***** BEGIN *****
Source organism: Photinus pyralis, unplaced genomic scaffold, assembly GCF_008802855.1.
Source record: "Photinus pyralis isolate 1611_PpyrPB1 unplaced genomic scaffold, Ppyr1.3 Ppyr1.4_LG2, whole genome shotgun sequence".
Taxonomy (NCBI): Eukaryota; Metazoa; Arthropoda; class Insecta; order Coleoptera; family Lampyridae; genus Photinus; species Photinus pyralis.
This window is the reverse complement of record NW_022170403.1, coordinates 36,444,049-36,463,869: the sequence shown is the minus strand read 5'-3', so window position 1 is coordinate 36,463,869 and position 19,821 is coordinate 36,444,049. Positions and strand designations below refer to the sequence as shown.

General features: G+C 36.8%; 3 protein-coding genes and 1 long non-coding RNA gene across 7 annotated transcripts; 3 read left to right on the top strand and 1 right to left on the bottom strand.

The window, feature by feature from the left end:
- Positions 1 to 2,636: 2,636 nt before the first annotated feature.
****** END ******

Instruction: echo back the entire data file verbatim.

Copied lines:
Source organism: Photinus pyralis, unplaced genomic scaffold, assembly GCF_008802855.1.
Source record: "Photinus pyralis isolate 1611_PpyrPB1 unplaced genomic scaffold, Ppyr1.3 Ppyr1.4_LG2, whole genome shotgun sequence".
Taxonomy (NCBI): Eukaryota; Metazoa; Arthropoda; class Insecta; order Coleoptera; family Lampyridae; genus Photinus; species Photinus pyralis.
This window is the reverse complement of record NW_022170403.1, coordinates 36,444,049-36,463,869: the sequence shown is the minus strand read 5'-3', so window position 1 is coordinate 36,463,869 and position 19,821 is coordinate 36,444,049. Positions and strand designations below refer to the sequence as shown.

General features: G+C 36.8%; 3 protein-coding genes and 1 long non-coding RNA gene across 7 annotated transcripts; 3 read left to right on the top strand and 1 right to left on the bottom strand.

The window, feature by feature from the left end:
- Positions 1 to 2,636: 2,636 nt before the first annotated feature.